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KRISH ASHOK
TECHNO BABEL

Krish Ashok is a blogger, humourist, techie, columnist, liitle bit violin player, lot of fool-player.

Plan to surprise your wife? Trust mobile operators to ruin it

here is no liberty without the right to privacy, you might think. But the Indian definition of liberty is essentially others right to take liberties with your privacy. And I'm not even speaking about SMS spam and telemarketers who want to sell you platinum credit cards. I'm speaking about situations where you believe you have some privacy but in reality don't. You see, knowing that you are naked and roaming the streets of a city is one thing, but wearing clothes and not knowing that every one else on the road has X-ray glasses is a real problem. Let me give you an example.

Let's say you wanted to surprise your wife by secretly making a trip to Bombay and buying her some choice haute couture from Fashion street near Churchgate. Let's also assume you wanted to add to that sartorial present, the gift of gourmet food in the form of Vada pav from Churchgate station. Now some of you might think that buying your wife some cheap knockoffs from Fashion street and junk food from Churchgate is not the most romantic thing, but I disagree. I believe (and this is only my opinion) that women value the effort you took to make a special gift, not the value of the gift in terms of rupees. If she likes Vadapav from Churchgate station and you live in Chennai, making a trip to Bombay just to get her Vada Pav is infinitely more romantic than buying her a diamond necklace. But I digress. Let's get back to the X-ray glasses problem I spoke about.

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There is no liberty without the right to privacy, but the Indian definition of liberty is essentially others right to take liberties with your privacy.

ow, in order to make a secret trip to Bombay, one needs to buy an air ticket, and to buy an air ticket, one needs to supply a mobile phone number. Apparently in today's world, it's almost as if the Earth will ask for your mobile number before it allows you to breathe its air. So I supplied a mobile number. Theoretically, I could have supplied a fake one, but then one does take risks of theory on the practicals of getting from point A to point B, which, in our country, is mostly a non-trivial task. But supplying ones mobile number to a website is essentially no different from getting the Prime Minister to announce it during the Republic Day speech. All of a sudden, all manner of Bombay-related ticket discounts start bombarding your phone. But even that isn't the bigger problem.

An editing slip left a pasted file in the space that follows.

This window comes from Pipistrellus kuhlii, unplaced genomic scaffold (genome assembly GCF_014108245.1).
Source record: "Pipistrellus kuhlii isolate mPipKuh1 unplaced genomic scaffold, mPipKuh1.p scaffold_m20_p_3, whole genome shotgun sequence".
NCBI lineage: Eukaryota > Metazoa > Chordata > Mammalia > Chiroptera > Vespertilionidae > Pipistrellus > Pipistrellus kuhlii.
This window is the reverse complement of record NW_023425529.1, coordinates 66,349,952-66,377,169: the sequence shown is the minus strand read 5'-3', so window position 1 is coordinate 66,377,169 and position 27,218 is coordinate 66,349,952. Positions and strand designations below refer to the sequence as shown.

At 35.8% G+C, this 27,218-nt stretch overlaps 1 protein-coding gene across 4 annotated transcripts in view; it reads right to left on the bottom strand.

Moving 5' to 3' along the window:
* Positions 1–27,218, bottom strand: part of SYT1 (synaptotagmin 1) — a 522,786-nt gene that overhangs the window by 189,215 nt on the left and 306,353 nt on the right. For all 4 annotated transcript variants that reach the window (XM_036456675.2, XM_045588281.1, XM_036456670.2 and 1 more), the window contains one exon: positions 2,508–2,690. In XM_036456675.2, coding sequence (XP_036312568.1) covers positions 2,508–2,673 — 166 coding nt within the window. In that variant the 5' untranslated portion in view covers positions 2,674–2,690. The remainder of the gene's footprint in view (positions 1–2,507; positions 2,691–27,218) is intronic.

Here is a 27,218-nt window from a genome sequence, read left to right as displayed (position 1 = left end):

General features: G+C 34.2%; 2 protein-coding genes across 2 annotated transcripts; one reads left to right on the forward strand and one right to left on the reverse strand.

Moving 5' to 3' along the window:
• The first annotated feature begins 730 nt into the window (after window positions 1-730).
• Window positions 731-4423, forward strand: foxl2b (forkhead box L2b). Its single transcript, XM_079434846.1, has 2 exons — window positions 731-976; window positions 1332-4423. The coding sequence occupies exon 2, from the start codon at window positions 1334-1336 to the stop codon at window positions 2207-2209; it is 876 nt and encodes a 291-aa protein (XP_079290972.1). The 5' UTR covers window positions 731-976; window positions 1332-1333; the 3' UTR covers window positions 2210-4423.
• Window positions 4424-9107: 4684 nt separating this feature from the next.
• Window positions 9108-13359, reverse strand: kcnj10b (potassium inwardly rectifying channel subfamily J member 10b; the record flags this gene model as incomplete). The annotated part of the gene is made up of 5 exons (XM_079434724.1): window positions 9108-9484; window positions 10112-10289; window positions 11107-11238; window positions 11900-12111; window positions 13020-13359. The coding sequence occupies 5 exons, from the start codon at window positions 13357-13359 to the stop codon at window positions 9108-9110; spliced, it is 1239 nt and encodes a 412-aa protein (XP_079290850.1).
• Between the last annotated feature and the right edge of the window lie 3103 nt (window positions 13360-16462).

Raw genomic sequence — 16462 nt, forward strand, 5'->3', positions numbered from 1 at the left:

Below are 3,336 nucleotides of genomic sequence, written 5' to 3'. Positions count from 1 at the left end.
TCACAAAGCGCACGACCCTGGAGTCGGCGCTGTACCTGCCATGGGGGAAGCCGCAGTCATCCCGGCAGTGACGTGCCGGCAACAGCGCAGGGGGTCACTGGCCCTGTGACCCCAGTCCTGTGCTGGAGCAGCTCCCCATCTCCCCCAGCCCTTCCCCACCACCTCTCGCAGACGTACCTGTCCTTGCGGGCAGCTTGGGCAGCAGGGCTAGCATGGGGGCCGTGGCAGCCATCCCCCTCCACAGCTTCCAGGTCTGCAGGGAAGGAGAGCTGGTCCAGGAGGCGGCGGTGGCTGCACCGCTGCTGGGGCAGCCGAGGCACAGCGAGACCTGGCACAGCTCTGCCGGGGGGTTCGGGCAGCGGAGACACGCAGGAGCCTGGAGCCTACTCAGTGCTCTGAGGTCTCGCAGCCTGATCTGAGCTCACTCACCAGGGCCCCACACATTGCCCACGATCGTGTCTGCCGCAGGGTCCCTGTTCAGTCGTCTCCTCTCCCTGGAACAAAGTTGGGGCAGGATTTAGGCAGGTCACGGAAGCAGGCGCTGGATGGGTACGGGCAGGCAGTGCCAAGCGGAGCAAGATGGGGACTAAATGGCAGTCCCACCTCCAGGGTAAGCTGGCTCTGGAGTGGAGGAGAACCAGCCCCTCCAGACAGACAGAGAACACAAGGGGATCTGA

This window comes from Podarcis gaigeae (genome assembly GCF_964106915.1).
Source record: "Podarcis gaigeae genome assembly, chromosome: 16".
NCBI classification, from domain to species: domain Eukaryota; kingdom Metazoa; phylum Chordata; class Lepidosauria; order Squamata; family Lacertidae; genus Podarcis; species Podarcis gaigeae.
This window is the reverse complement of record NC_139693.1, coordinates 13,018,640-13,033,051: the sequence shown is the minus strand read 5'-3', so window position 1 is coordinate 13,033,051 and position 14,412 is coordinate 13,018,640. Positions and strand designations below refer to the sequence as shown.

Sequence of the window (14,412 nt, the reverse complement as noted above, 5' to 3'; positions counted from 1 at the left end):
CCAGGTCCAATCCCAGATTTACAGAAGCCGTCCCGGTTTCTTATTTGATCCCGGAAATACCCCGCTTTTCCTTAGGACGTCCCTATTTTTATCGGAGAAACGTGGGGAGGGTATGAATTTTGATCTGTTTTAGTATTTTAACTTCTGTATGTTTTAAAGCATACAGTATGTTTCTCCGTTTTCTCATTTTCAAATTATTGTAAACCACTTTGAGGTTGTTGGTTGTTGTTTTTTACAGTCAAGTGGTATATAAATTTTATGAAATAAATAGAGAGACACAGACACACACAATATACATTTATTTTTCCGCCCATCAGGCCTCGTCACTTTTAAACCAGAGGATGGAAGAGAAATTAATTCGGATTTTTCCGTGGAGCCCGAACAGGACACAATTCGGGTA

The bigger problem is when, after all manner of surreptitious machinations, you actually get on the flight and reach Bombay. Your phone now "welcomes you to Maharashtra" a few thousand times through SMS. OK, you might think, but that's nothing. You had better pick up every phone call that comes your way, because if you miss one, a pleasant female voice will inform your wife (who is trying to call you for something mundane) that you are currently not reachable. In Marathi. And unless your wife is American, which genetically predisposes her to be unable to recognise any language other than English, she will know what's afoot. And your vada pav and fashion street plans will essentially go down Mahim creek. Remember what I told you about gifts to women. Effort and Surprise are both required. The element of surprise is practically Hydrogen in the Periodic Table of Romantic Manoeuvres.

So if you are planning a surprise gift for your wife, do not expect the labyrinthine mechanisms of call directing between multiple mobile providers to be in sync with your romantic notions. They are out to spoil the surprise by revealing your location, down to the nearest linguistic boundary, in this glorious nation of ours.

 
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